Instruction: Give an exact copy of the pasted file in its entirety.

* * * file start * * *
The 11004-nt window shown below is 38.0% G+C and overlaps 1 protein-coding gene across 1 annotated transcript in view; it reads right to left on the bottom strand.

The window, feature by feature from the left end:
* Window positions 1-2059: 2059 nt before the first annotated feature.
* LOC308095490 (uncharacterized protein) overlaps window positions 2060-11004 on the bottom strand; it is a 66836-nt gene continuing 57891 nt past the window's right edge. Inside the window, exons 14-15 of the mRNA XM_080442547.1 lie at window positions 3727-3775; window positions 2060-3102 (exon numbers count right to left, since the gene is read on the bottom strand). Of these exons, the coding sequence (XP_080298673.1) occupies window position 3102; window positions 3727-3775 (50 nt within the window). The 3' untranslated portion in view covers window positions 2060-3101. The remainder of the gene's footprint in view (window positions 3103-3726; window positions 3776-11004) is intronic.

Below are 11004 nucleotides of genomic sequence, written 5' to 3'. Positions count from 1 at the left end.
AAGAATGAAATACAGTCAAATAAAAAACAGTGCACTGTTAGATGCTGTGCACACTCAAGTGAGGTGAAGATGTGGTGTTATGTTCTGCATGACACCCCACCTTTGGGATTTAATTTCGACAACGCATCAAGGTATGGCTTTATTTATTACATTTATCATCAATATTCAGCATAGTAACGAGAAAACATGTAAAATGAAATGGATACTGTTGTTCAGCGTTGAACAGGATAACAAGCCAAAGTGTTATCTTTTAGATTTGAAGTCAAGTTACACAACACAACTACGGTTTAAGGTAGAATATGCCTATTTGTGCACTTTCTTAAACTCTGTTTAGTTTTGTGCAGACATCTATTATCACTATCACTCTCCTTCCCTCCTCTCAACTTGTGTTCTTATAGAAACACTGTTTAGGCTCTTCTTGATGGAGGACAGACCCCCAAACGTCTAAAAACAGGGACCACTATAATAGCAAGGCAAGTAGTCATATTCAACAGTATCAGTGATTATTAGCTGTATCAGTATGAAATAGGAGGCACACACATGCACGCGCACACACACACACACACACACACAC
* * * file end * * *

The 11004-nt window shown below is 38.0% G+C and overlaps 1 protein-coding gene across 1 annotated transcript in view; it reads right to left on the bottom strand.

The window, feature by feature from the left end:
* Window positions 1-2059: 2059 nt before the first annotated feature.
* LOC308095490 (uncharacterized protein) overlaps window positions 2060-11004 on the bottom strand; it is a 66836-nt gene continuing 57891 nt past the window's right edge. Inside the window, exons 14-15 of the mRNA XM_080442547.1 lie at window positions 3727-3775; window positions 2060-3102 (exon numbers count right to left, since the gene is read on the bottom strand). Of these exons, the coding sequence (XP_080298673.1) occupies window position 3102; window positions 3727-3775 (50 nt within the window). The 3' untranslated portion in view covers window positions 2060-3101. The remainder of the gene's footprint in view (window positions 3103-3726; window positions 3776-11004) is intronic.

Below are 11004 nucleotides of genomic sequence, written 5' to 3'. Positions count from 1 at the left end.
AAGAATGAAATACAGTCAAATAAAAAACAGTGCACTGTTAGATGCTGTGCACACTCAAGTGAGGTGAAGATGTGGTGTTATGTTCTGCATGACACCCCACCTTTGGGATTTAATTTCGACAACGCATCAAGGTATGGCTTTATTTATTACATTTATCATCAATATTCAGCATAGTAACGAGAAAACATGTAAAATGAAATGGATACTGTTGTTCAGCGTTGAACAGGATAACAAGCCAAAGTGTTATCTTTTAGATTTGAAGTCAAGTTACACAACACAACTACGGTTTAAGGTAGAATATGCCTATTTGTGCACTTTCTTAAACTCTGTTTAGTTTTGTGCAGACATCTATTATCACTATCACTCTCCTTCCCTCCTCTCAACTTGTGTTCTTATAGAAACACTGTTTAGGCTCTTCTTGATGGAGGACAGACCCCCAAACGTCTAAAAACAGGGACCACTATAATAGCAAGGCAAGTAGTCATATTCAACAGTATCAGTGATTATTAGCTGTATCAGTATGAAATAGGAGGCACACACATGCACGCGCACACACACACACACACACACACAC